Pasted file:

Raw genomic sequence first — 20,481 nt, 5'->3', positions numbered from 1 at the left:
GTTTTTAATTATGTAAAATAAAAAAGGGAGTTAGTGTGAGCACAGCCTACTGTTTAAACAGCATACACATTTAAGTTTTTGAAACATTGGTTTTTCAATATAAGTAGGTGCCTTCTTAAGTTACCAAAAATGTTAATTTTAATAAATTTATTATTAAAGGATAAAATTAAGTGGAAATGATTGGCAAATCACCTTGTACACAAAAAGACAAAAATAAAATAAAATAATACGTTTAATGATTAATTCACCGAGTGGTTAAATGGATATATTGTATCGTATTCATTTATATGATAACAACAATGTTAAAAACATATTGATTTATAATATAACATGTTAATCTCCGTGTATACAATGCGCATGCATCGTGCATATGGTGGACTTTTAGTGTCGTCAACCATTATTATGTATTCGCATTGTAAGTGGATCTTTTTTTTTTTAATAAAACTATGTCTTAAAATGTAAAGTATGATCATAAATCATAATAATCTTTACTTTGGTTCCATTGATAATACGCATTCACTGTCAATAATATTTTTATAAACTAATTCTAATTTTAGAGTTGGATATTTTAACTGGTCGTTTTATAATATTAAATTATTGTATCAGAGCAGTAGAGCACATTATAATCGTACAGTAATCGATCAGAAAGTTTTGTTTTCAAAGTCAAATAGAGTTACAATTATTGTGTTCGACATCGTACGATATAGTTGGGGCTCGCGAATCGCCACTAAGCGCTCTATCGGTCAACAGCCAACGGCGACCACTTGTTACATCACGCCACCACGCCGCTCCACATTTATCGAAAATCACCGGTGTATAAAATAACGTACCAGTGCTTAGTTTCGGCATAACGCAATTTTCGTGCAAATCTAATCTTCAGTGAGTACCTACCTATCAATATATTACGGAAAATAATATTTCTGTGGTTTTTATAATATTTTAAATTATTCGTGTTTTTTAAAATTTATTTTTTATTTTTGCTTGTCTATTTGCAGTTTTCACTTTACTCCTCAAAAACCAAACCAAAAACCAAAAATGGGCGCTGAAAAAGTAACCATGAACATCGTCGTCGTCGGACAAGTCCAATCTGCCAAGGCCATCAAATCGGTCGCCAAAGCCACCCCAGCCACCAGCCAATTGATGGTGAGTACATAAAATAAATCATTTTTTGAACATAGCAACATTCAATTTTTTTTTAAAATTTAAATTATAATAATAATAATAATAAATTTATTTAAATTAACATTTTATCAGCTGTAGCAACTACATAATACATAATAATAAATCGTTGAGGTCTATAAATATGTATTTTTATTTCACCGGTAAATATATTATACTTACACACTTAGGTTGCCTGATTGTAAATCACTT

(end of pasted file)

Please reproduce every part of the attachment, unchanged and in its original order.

Raw genomic sequence first — 20,481 nt, 5'->3', positions numbered from 1 at the left:
GTTTTTAATTATGTAAAATAAAAAAGGGAGTTAGTGTGAGCACAGCCTACTGTTTAAACAGCATACACATTTAAGTTTTTGAAACATTGGTTTTTCAATATAAGTAGGTGCCTTCTTAAGTTACCAAAAATGTTAATTTTAATAAATTTATTATTAAAGGATAAAATTAAGTGGAAATGATTGGCAAATCACCTTGTACACAAAAAGACAAAAATAAAATAAAATAATACGTTTAATGATTAATTCACCGAGTGGTTAAATGGATATATTGTATCGTATTCATTTATATGATAACAACAATGTTAAAAACATATTGATTTATAATATAACATGTTAATCTCCGTGTATACAATGCGCATGCATCGTGCATATGGTGGACTTTTAGTGTCGTCAACCATTATTATGTATTCGCATTGTAAGTGGATCTTTTTTTTTTTAATAAAACTATGTCTTAAAATGTAAAGTATGATCATAAATCATAATAATCTTTACTTTGGTTCCATTGATAATACGCATTCACTGTCAATAATATTTTTATAAACTAATTCTAATTTTAGAGTTGGATATTTTAACTGGTCGTTTTATAATATTAAATTATTGTATCAGAGCAGTAGAGCACATTATAATCGTACAGTAATCGATCAGAAAGTTTTGTTTTCAAAGTCAAATAGAGTTACAATTATTGTGTTCGACATCGTACGATATAGTTGGGGCTCGCGAATCGCCACTAAGCGCTCTATCGGTCAACAGCCAACGGCGACCACTTGTTACATCACGCCACCACGCCGCTCCACATTTATCGAAAATCACCGGTGTATAAAATAACGTACCAGTGCTTAGTTTCGGCATAACGCAATTTTCGTGCAAATCTAATCTTCAGTGAGTACCTACCTATCAATATATTACGGAAAATAATATTTCTGTGGTTTTTATAATATTTTAAATTATTCGTGTTTTTTAAAATTTATTTTTTATTTTTGCTTGTCTATTTGCAGTTTTCACTTTACTCCTCAAAAACCAAACCAAAAACCAAAAATGGGCGCTGAAAAAGTAACCATGAACATCGTCGTCGTCGGACAAGTCCAATCTGCCAAGGCCATCAAATCGGTCGCCAAAGCCACCCCAGCCACCAGCCAATTGATGGTGAGTACATAAAATAAATCATTTTTTGAACATAGCAACATTCAATTTTTTTTTAAAATTTAAATTATAATAATAATAATAATAAATTTATTTAAATTAACATTTTATCAGCTGTAGCAACTACATAATACATAATAATAAATCGTTGAGGTCTATAAATATGTATTTTTATTTCACCGGTAAATATATTATACTTACACACTTAGGTTGCCTGATTGTAAATCACTT